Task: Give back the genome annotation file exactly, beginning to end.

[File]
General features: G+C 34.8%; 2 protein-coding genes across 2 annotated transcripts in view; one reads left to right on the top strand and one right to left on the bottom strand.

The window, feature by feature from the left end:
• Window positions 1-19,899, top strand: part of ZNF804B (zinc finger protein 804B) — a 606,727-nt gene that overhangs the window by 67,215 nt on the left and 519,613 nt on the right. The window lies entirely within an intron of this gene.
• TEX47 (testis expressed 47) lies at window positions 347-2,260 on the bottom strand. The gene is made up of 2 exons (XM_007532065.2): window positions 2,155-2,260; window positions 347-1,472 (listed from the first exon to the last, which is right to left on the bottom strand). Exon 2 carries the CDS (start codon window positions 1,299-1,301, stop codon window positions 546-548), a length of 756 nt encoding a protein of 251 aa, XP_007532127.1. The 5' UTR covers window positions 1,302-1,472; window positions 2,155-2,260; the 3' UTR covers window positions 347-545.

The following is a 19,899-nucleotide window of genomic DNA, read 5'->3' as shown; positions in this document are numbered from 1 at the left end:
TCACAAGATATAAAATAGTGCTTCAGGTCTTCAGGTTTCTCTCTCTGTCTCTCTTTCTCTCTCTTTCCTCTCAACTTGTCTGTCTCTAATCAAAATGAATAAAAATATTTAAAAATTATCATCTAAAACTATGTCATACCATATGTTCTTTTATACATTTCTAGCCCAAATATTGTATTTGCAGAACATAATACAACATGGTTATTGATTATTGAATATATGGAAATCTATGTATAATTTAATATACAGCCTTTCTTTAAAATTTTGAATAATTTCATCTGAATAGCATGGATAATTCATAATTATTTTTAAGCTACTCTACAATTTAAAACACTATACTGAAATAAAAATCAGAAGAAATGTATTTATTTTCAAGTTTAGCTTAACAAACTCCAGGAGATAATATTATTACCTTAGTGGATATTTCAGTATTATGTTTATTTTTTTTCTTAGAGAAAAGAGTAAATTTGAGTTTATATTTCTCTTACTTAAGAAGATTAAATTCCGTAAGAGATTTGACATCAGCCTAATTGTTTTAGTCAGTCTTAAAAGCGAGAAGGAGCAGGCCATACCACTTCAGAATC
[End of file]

General features: G+C 34.8%; 2 protein-coding genes across 2 annotated transcripts in view; one reads left to right on the top strand and one right to left on the bottom strand.

The window, feature by feature from the left end:
• Window positions 1-19,899, top strand: part of ZNF804B (zinc finger protein 804B) — a 606,727-nt gene that overhangs the window by 67,215 nt on the left and 519,613 nt on the right. The window lies entirely within an intron of this gene.
• TEX47 (testis expressed 47) lies at window positions 347-2,260 on the bottom strand. The gene is made up of 2 exons (XM_007532065.2): window positions 2,155-2,260; window positions 347-1,472 (listed from the first exon to the last, which is right to left on the bottom strand). Exon 2 carries the CDS (start codon window positions 1,299-1,301, stop codon window positions 546-548), a length of 756 nt encoding a protein of 251 aa, XP_007532127.1. The 5' UTR covers window positions 1,302-1,472; window positions 2,155-2,260; the 3' UTR covers window positions 347-545.

The following is a 19,899-nucleotide window of genomic DNA, read 5'->3' as shown; positions in this document are numbered from 1 at the left end:
TCACAAGATATAAAATAGTGCTTCAGGTCTTCAGGTTTCTCTCTCTGTCTCTCTTTCTCTCTCTTTCCTCTCAACTTGTCTGTCTCTAATCAAAATGAATAAAAATATTTAAAAATTATCATCTAAAACTATGTCATACCATATGTTCTTTTATACATTTCTAGCCCAAATATTGTATTTGCAGAACATAATACAACATGGTTATTGATTATTGAATATATGGAAATCTATGTATAATTTAATATACAGCCTTTCTTTAAAATTTTGAATAATTTCATCTGAATAGCATGGATAATTCATAATTATTTTTAAGCTACTCTACAATTTAAAACACTATACTGAAATAAAAATCAGAAGAAATGTATTTATTTTCAAGTTTAGCTTAACAAACTCCAGGAGATAATATTATTACCTTAGTGGATATTTCAGTATTATGTTTATTTTTTTTCTTAGAGAAAAGAGTAAATTTGAGTTTATATTTCTCTTACTTAAGAAGATTAAATTCCGTAAGAGATTTGACATCAGCCTAATTGTTTTAGTCAGTCTTAAAAGCGAGAAGGAGCAGGCCATACCACTTCAGAATC